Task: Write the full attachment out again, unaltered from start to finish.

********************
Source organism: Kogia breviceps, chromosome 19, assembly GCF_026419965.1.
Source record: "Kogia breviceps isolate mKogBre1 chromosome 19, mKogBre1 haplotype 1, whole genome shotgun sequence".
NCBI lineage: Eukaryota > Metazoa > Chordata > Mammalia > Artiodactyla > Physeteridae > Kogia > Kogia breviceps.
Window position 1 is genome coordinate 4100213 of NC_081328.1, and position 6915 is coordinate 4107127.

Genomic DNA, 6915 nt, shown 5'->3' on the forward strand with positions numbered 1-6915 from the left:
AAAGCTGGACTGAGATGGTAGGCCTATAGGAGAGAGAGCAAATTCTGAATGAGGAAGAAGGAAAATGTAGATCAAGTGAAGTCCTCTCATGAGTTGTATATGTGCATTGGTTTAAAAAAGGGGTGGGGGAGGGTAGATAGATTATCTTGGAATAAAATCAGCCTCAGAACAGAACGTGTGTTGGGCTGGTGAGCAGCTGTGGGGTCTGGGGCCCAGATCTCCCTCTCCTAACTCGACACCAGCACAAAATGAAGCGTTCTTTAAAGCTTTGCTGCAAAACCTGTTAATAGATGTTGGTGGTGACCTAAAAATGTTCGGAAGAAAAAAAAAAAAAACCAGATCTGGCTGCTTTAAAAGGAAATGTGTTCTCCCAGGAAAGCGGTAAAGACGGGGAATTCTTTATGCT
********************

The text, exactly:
Source organism: Kogia breviceps, chromosome 19, assembly GCF_026419965.1.
Source record: "Kogia breviceps isolate mKogBre1 chromosome 19, mKogBre1 haplotype 1, whole genome shotgun sequence".
NCBI lineage: Eukaryota > Metazoa > Chordata > Mammalia > Artiodactyla > Physeteridae > Kogia > Kogia breviceps.
Window position 1 is genome coordinate 4100213 of NC_081328.1, and position 6915 is coordinate 4107127.

Genomic DNA, 6915 nt, shown 5'->3' on the forward strand with positions numbered 1-6915 from the left:
AAAGCTGGACTGAGATGGTAGGCCTATAGGAGAGAGAGCAAATTCTGAATGAGGAAGAAGGAAAATGTAGATCAAGTGAAGTCCTCTCATGAGTTGTATATGTGCATTGGTTTAAAAAAGGGGTGGGGGAGGGTAGATAGATTATCTTGGAATAAAATCAGCCTCAGAACAGAACGTGTGTTGGGCTGGTGAGCAGCTGTGGGGTCTGGGGCCCAGATCTCCCTCTCCTAACTCGACACCAGCACAAAATGAAGCGTTCTTTAAAGCTTTGCTGCAAAACCTGTTAATAGATGTTGGTGGTGACCTAAAAATGTTCGGAAGAAAAAAAAAAAAAACCAGATCTGGCTGCTTTAAAAGGAAATGTGTTCTCCCAGGAAAGCGGTAAAGACGGGGAATTCTTTATGCT